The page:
Several auxiliary and related results are proved, which are of independent interest. They include the extension of the classical Steiner-Weyl tube formula to arbitrary closed sets in a finite dimensional uniformly convex normed vector space, a general formula for the derivative of the localized volume function, which extends and complements recent results of \textit{A. Chambolle} et al. [Math. Z. 299, No. 3--4, 1257--1274 (2021; Zbl 1483.28001)], and general versions of the Heintze-Karcher inequality.The tiling book. An introduction to the mathematical theory of tilingshttps://zbmath.org/1503.520012023-03-23T18:28:47.107421Z"Adams, Colin"https://zbmath.org/authors/?q=ai:adams.colin-cThe book is devoted to the theory of tilings. Mostly tilings of the Euclidean plane are considered. The author essentially uses the classical monograph [\textit{B. Grünbaum} and \textit{G. C. Shephard}, Tilings and patterns. New York: W. H. Freeman and Company (1987; Zbl 0601.05001)]. The emphasis is placed on the interconnection of different disciplines of mathematics. In particular, isometries of the Euclidean plane as well as symmetry groups of tiles and tilings are discussed. The book contains a lot of nice color illustrations. \par The author used the material of the book for teaching a course in tiling theory. There are exercises and projects in the book. The appendix provides methods for creating interesting tilings.
Reviewer: Elizaveta Zamorzaeva (Chişinău)Isoperimetric inequalities in unbounded convex bodieshttps://zbmath.org/1503.520022023-03-23T18:28:47.107421Z"Leonardi, Gian Paolo"https://zbmath.org/authors/?q=ai:leonardi.gian-paolo"Ritoré, Manuel"https://zbmath.org/authors/?q=ai:ritore.manuel"Vernadakis, Efstratios"https://zbmath.org/authors/?q=ai:vernadakis.efstratiosIn this book, the authors consider the \textit{relative isoperimetric problem} in \textit{unbounded convex bodies} \(C\) (i.e., unbounded closed convex sets with non-empty interior in Euclidean space of dimension \(n \geqslant 2\)). No further assumptions are made on the regularity of \(\partial C\). The relative isoperimetric problem on \(C\) looks for sets \(E \subset C\) of given finite volume \(|E|\) minimizing the relative perimeter \(P_C(E)\) of \(E\) in the interior of \(C\). In this general context,
\[
P_C(E) := \sup \left\{\int_E \text{div} \xi \, d \mathcal H^n \colon \xi \in \Gamma_0(C), |\xi| \le 1\right\},
\]
where \(\Gamma_0(C)\) is the set of smooth vector fields with compact support in the interior of \(C\) and integration is done with respect to the \(n\)-dimensional Hausdorff measure. If both \(\partial C\) and \(\partial E\) are smooth, then \(P_C(E)\) is the standard \((n-1)\)-dimensional Hausdorff measure of \(\partial E\) in the interior of \(C\).
The \textit{isoperimetric profile} of \(C\) is defined by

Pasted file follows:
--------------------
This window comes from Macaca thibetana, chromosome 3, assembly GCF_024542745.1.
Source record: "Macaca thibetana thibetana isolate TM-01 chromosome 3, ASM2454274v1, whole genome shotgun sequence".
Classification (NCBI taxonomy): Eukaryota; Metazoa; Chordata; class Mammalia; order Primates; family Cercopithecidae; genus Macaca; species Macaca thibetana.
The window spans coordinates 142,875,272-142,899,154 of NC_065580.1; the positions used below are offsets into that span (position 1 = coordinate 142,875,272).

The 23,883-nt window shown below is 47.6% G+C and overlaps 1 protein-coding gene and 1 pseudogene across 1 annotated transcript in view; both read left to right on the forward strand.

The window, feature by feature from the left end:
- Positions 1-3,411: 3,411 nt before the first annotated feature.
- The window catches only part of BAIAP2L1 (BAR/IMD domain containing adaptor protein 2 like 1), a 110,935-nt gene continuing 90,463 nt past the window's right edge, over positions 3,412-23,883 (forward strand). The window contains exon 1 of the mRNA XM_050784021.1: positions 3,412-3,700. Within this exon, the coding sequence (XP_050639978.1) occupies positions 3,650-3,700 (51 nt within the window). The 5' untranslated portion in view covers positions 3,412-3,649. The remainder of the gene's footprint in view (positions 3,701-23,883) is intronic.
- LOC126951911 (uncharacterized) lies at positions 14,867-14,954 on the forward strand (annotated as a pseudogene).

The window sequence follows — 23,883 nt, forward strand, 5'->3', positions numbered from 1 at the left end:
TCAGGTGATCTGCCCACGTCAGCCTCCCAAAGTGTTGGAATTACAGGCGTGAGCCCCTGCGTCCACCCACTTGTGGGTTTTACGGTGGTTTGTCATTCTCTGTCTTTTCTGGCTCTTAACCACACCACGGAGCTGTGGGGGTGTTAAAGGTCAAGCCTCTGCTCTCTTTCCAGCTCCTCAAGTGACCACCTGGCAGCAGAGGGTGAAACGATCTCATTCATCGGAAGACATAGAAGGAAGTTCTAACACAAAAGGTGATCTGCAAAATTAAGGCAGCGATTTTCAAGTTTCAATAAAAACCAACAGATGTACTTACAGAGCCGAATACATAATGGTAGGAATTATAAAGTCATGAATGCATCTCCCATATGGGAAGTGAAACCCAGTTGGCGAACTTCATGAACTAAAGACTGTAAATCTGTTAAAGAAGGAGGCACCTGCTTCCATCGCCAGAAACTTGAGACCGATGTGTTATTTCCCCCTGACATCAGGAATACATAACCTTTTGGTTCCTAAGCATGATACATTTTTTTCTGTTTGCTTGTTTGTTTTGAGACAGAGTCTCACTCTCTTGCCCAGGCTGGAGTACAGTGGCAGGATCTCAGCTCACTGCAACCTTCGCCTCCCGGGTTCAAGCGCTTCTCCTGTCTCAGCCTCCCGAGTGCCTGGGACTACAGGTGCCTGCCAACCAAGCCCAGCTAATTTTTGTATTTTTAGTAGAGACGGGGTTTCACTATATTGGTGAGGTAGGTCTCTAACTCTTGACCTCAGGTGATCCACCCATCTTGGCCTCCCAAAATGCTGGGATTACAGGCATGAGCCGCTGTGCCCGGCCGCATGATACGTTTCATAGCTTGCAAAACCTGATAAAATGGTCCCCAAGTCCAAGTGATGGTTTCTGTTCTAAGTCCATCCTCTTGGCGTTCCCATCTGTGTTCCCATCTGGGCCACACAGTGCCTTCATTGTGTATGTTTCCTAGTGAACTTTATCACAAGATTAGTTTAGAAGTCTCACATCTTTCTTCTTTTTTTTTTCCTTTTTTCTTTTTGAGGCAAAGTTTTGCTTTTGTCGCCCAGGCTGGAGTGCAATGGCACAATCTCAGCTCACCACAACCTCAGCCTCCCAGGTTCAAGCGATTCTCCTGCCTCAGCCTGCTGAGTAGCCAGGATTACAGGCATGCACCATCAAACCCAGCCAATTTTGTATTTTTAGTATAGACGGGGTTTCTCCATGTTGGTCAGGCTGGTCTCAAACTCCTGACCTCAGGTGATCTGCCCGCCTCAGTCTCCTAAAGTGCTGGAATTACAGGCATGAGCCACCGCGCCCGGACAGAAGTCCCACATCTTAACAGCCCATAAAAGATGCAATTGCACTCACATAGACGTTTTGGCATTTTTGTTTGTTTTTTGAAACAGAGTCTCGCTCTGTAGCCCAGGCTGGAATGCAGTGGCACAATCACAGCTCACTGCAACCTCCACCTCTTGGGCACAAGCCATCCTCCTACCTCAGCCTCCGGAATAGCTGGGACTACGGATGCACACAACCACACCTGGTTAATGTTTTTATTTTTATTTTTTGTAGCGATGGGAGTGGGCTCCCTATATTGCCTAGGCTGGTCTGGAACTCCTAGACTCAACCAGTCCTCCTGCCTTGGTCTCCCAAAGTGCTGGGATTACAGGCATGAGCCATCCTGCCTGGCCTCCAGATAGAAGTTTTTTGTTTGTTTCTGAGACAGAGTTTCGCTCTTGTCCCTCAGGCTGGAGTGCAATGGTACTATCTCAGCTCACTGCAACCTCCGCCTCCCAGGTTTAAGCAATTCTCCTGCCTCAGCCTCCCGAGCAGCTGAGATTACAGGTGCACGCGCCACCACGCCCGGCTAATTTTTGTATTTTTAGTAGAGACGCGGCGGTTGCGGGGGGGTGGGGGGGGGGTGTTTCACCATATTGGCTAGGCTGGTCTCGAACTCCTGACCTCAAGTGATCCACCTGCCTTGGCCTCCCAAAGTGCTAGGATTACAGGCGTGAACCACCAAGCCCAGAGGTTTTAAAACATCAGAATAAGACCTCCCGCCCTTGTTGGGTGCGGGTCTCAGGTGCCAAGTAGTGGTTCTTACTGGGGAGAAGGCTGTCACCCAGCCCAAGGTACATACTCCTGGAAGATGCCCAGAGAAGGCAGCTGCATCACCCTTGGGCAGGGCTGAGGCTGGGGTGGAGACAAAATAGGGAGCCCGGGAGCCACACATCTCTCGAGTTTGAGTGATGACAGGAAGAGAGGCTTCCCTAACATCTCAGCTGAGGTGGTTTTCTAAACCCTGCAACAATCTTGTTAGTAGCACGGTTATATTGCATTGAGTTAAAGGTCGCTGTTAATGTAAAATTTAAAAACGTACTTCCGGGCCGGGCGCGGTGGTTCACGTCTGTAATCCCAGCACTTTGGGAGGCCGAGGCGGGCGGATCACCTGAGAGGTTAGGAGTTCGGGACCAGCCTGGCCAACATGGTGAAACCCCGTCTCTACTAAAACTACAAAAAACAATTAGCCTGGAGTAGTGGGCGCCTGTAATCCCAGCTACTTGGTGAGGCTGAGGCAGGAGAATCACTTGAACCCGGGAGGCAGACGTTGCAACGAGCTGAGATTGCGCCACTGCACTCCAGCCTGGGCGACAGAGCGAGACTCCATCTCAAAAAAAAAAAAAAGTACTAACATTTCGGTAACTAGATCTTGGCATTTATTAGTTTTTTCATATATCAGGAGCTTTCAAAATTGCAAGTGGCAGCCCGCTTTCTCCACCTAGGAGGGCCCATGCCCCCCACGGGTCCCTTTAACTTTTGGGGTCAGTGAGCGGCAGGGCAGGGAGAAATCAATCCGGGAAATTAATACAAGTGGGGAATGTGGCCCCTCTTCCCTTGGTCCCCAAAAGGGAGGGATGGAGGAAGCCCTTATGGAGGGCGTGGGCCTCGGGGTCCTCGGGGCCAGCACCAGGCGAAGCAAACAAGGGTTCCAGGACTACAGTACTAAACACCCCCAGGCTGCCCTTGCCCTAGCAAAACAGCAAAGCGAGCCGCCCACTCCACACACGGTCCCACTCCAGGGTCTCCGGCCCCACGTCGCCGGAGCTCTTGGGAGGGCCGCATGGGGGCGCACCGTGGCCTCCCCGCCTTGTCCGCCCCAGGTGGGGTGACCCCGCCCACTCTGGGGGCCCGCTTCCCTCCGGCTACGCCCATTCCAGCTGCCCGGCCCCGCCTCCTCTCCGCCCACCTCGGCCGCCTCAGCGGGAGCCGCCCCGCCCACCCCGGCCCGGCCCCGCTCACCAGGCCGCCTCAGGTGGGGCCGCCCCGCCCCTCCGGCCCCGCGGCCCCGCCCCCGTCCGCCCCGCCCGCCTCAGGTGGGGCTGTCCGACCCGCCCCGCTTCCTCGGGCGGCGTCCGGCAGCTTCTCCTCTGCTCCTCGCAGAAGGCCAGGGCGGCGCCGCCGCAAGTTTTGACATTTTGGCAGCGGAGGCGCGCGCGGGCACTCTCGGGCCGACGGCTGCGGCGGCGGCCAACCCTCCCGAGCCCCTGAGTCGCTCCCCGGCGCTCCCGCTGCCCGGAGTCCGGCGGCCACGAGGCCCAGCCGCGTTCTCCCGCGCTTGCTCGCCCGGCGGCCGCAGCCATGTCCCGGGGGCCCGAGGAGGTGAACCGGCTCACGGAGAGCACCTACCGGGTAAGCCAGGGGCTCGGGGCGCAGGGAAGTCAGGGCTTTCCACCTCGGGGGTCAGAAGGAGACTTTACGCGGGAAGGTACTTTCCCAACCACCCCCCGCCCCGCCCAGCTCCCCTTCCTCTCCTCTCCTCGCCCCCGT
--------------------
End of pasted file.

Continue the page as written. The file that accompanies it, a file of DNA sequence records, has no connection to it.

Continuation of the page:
\[
I_C(v) := \inf \left\{P_C(E) \colon E \subset C, |E| = v\right\}.
\]
The function \(I_C(v)\) provides an optimal isoperimetric inequality on \(C\) since \(P_C(F) \geqslant I_C(|F|)\) for any set \(F \subset C\). The sets for which this inequality turns into equality are called \textit{isoperimetric regions}. In this book, the relative isoperimetric problem is addressed by studying the properties of the isoperimetric profile.
The key content of the book is the following:
\begin{itemize}
\item Chapters 1 and 2 contain a literature overview and some preliminary results of general nature.
\item Chapter 3 introduces a class of unbounded convex bodies of \textit{uniform geometry}. More precisely, an unbounded convex body \(C\) is of uniform geometry if the volume of a relative ball \(B_C(x,r) = B(x,r) \cap C\) of a fixed radius \(r > 0\) cannot be made arbitrary small by letting \(x \in C\) go away to infinity. The rest of the chapter is devoted to studying the properties of such convex bodies.
\item In Chapter 4, a general result on existence of isoperimetric regions is proven. Namely, in Theorem 4.6, the authors show that the isoperimetric profile \(I_C(v)\) of an unbounded convex body \(C\) of uniform geometry is attained for any fixed \(v > 0\) by a \textit{generalized isoperimetric region} consisting of an array of sets \((E_0, \ldots, E_\ell)\) such that \(E_0 \subset C = K_0\) and \(E_i \subset K_i\) for suitable asymptotic cylinders \(K_1, \ldots, K_\ell\) which satisfy
\[
\sum_{i=0}^\ell |E_i| = v \quad \text{ and }\quad \sum_{i=0}^\ell P_{K_i}(E_i) = I_C(v).
\]
(Here, an \textit{asymptotic cylinder} is a local limit in the Hausdorff distance of a sequence of translations \(\{-x_j + C\}\), with \(\{x_j\}\subset C\) being a divergent sequence of points. It turns out that the uniform geometry condition is equivalent to the fact that any asymptotic cylinder is a convex body.)
\item In Chapter 5, the authors show that \(v \mapsto I_C(v)\) is a continuous function (Theorem 5.1), and provided \(C\) is of uniform geometry, \(v \mapsto I_C^{n/(n-1)}(v)\) is a concave function (Theorem 5.8).
\item Chapter 6 contains several new isoperimetric inequalities and rigidity results for the equality cases. For example, Theorem 6.3 establishes that for a convex body with non-degenerate asymptotic cone \(C_\infty\), the inequality \(I_C(v) \ge I_{C_\infty}(v)\) holds and the quotient \(I_C(v) / I_{C_\infty}(v) \to 1\) as \(v \to \infty\). The equality case is also analyzed (using re-scalings of large volumes in the cone). This result is used to show that \(I_C(v) / I_{C_{\min}}(v) \to 1\) as \(v \to 0\), where \(C_{\min}\) is a tangent cone to \(C\) or to an asymptotic cylinder of \(C\) with minimum solid angle (Theorem~6.9). Several corollaries of the last result are deduced later in the chapter.
\item The final chapter (Chapter 7) is dedicated to estimating the \textit{isoperimetric dimension} of \(C\). This quantity is defined as the number \(\alpha > 0\) such that there exist \(0 < \lambda_1 < \lambda_2\) so that
\[